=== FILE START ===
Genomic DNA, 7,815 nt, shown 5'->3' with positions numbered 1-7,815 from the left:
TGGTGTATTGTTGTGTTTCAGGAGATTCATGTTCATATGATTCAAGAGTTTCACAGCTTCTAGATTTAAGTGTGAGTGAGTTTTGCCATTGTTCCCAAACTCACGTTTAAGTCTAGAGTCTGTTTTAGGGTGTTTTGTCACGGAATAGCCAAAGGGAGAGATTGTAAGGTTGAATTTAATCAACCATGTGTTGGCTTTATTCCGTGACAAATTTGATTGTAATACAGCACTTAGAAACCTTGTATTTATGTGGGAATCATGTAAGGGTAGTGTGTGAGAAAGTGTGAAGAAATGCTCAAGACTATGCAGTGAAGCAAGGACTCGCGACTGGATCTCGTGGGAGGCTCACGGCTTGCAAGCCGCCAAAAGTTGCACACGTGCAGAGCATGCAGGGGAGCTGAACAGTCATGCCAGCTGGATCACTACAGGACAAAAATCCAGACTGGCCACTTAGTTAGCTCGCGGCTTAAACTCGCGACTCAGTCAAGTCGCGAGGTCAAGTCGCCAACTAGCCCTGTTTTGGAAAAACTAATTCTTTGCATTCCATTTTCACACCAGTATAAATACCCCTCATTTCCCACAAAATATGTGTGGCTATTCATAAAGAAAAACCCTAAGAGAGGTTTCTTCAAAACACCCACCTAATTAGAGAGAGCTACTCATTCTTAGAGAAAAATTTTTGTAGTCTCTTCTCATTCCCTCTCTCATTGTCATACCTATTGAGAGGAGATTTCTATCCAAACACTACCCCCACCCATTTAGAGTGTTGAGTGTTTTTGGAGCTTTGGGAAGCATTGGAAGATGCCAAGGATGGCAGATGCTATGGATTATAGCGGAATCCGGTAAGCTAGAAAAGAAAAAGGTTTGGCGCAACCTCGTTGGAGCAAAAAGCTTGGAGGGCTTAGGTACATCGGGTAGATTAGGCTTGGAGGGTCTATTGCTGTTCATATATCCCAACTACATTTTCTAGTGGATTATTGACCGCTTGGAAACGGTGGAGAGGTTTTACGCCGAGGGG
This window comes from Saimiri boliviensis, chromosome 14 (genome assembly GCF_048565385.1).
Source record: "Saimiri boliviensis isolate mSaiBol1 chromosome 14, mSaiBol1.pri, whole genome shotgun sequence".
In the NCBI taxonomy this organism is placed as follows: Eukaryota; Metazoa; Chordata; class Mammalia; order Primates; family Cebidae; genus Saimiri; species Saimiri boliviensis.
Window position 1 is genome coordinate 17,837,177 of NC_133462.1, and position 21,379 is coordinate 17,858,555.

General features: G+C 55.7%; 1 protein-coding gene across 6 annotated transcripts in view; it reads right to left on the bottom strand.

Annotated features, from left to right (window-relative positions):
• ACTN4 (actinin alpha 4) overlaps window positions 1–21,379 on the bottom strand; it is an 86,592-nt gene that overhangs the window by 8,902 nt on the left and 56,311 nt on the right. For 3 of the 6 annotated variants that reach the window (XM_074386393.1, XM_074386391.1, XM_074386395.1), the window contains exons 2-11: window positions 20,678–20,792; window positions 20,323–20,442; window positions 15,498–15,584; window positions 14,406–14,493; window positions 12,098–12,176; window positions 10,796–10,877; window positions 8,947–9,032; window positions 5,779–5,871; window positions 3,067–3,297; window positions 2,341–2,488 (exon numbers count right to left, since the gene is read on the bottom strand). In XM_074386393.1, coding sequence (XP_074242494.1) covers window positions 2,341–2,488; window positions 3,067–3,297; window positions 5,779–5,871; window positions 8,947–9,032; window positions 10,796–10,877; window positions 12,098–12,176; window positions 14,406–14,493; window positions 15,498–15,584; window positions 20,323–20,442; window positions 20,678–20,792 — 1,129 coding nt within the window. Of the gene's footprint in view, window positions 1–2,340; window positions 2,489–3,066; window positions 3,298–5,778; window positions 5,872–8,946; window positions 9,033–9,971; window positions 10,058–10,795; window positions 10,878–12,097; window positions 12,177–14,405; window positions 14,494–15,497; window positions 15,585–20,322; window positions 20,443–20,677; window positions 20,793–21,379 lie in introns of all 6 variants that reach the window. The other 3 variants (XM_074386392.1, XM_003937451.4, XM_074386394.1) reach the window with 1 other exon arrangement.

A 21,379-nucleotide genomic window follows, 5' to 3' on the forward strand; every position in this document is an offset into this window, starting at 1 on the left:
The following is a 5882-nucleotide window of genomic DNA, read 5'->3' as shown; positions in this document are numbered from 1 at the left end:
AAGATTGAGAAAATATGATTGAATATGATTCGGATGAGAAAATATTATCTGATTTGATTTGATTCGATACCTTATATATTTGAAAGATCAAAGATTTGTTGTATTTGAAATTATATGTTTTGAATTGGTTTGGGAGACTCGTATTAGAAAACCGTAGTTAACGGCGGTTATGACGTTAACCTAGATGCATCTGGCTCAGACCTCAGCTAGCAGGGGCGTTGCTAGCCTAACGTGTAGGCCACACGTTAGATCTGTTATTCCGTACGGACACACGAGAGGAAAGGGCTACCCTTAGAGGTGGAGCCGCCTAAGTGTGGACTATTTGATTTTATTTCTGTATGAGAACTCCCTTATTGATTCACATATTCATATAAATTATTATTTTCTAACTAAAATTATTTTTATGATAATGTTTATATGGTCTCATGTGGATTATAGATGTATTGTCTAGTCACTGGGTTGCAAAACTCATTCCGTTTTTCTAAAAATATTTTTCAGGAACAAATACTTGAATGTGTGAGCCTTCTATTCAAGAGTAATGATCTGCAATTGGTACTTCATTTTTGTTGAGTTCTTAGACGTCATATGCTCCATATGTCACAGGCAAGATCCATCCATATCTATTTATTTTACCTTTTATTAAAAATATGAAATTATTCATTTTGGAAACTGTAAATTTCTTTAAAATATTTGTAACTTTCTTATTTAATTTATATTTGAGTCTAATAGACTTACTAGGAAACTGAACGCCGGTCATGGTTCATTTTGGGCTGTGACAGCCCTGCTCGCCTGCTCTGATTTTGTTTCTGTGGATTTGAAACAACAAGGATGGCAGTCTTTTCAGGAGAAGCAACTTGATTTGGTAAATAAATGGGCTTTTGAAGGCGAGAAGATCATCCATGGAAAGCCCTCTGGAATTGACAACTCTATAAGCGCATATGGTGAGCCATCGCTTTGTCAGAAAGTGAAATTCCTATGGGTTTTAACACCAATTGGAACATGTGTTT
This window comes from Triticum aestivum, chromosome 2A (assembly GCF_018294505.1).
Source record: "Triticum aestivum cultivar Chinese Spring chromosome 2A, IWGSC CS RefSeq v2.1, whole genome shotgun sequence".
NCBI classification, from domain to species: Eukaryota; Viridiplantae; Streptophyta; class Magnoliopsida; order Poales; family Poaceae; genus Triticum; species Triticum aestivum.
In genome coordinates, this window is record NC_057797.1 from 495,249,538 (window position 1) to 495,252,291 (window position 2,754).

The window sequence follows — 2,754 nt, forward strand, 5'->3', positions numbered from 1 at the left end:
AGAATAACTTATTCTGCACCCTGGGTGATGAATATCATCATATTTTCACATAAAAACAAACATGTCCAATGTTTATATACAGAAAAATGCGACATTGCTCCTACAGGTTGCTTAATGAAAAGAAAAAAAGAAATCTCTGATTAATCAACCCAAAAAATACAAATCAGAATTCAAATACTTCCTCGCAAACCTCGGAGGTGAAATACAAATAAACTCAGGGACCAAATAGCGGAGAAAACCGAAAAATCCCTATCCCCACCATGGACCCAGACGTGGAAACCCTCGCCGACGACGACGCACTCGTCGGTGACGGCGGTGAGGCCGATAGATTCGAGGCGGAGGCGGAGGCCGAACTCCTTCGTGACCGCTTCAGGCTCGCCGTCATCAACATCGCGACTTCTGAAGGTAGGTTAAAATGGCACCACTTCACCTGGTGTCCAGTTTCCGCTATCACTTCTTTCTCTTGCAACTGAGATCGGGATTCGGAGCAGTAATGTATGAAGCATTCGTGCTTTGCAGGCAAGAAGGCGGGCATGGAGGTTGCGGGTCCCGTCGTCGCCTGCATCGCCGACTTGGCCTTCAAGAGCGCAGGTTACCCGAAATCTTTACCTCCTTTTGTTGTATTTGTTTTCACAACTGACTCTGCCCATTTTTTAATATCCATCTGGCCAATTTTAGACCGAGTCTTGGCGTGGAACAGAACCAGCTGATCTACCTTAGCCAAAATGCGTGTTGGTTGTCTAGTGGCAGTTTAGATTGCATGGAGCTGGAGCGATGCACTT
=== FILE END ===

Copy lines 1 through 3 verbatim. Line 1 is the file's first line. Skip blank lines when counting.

Genomic DNA, 7,815 nt, shown 5'->3' with positions numbered 1-7,815 from the left:
TGGTGTATTGTTGTGTTTCAGGAGATTCATGTTCATATGATTCAAGAGTTTCACAGCTTCTAGATTTAAGTGTGAGTGAGTTTTGCCATTGTTCCCAAACTCACGTTTAAGTCTAGAGTCTGTTTTAGGGTGTTTTGTCACGGAATAGCCAAAGGGAGAGATTGTAAGGTTGAATTTAATCAACCATGTGTTGGCTTTATTCCGTGACAAATTTGATTGTAATACAGCACTTAGAAACCTTGTATTTATGTGGGAATCATGTAAGGGTAGTGTGTGAGAAAGTGTGAAGAAATGCTCAAGACTATGCAGTGAAGCAAGGACTCGCGACTGGATCTCGTGGGAGGCTCACGGCTTGCAAGCCGCCAAAAGTTGCACACGTGCAGAGCATGCAGGGGAGCTGAACAGTCATGCCAGCTGGATCACTACAGGACAAAAATCCAGACTGGCCACTTAGTTAGCTCGCGGCTTAAACTCGCGACTCAGTCAAGTCGCGAGGTCAAGTCGCCAACTAGCCCTGTTTTGGAAAAACTAATTCTTTGCATTCCATTTTCACACCAGTATAAATACCCCTCATTTCCCACAAAATATGTGTGGCTATTCATAAAGAAAAACCCTAAGAGAGGTTTCTTCAAAACACCCACCTAATTAGAGAGAGCTACTCATTCTTAGAGAAAAATTTTTGTAGTCTCTTCTCATTCCCTCTCTCATTGTCATACCTATTGAGAGGAGATTTCTATCCAAACACTACCCCCACCCATTTAGAGTGTTGAGTGTTTTTGGAGCTTTGGGAAGCATTGGAAGATGCCAAGGATGGCAGATGCTATGGATTATAGCGGAATCCGGTAAGCTAGAAAAGAAAAAGGTTTGGCGCAACCTCGTTGGAGCAAAAAGCTTGGAGGGCTTAGGTACATCGGGTAGATTAGGCTTGGAGGGTCTATTGCTGTTCATATATCCCAACTACATTTTCTAGTGGATTATTGACCGCTTGGAAACGGTGGAGAGGTTTTACGCCGAGGGG
This window comes from Saimiri boliviensis, chromosome 14 (genome assembly GCF_048565385.1).